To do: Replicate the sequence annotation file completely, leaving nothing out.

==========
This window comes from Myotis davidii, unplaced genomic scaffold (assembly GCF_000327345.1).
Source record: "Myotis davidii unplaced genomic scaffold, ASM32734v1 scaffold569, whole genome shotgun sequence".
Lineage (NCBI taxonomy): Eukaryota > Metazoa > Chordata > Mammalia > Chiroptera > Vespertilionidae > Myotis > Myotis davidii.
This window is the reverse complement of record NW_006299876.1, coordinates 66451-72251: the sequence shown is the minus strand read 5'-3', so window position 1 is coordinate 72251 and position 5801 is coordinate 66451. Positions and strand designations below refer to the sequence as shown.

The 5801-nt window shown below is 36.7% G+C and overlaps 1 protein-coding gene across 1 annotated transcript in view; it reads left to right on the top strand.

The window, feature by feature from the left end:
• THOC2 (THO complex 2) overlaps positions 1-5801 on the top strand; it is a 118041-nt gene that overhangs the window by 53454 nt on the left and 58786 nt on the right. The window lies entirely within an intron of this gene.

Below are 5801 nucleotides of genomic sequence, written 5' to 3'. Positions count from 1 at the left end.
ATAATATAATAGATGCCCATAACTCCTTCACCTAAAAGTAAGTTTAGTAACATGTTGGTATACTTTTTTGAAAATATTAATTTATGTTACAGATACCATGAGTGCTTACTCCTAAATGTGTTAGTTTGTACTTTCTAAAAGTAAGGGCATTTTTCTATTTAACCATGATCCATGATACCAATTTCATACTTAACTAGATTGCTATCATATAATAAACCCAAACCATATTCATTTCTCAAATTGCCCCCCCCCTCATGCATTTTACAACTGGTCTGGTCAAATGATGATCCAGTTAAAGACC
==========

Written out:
This window comes from Myotis davidii, unplaced genomic scaffold (assembly GCF_000327345.1).
Source record: "Myotis davidii unplaced genomic scaffold, ASM32734v1 scaffold569, whole genome shotgun sequence".
Lineage (NCBI taxonomy): Eukaryota > Metazoa > Chordata > Mammalia > Chiroptera > Vespertilionidae > Myotis > Myotis davidii.
This window is the reverse complement of record NW_006299876.1, coordinates 66451-72251: the sequence shown is the minus strand read 5'-3', so window position 1 is coordinate 72251 and position 5801 is coordinate 66451. Positions and strand designations below refer to the sequence as shown.

The 5801-nt window shown below is 36.7% G+C and overlaps 1 protein-coding gene across 1 annotated transcript in view; it reads left to right on the top strand.

The window, feature by feature from the left end:
• THOC2 (THO complex 2) overlaps positions 1-5801 on the top strand; it is a 118041-nt gene that overhangs the window by 53454 nt on the left and 58786 nt on the right. The window lies entirely within an intron of this gene.

Below are 5801 nucleotides of genomic sequence, written 5' to 3'. Positions count from 1 at the left end.
ATAATATAATAGATGCCCATAACTCCTTCACCTAAAAGTAAGTTTAGTAACATGTTGGTATACTTTTTTGAAAATATTAATTTATGTTACAGATACCATGAGTGCTTACTCCTAAATGTGTTAGTTTGTACTTTCTAAAAGTAAGGGCATTTTTCTATTTAACCATGATCCATGATACCAATTTCATACTTAACTAGATTGCTATCATATAATAAACCCAAACCATATTCATTTCTCAAATTGCCCCCCCCCTCATGCATTTTACAACTGGTCTGGTCAAATGATGATCCAGTTAAAGACC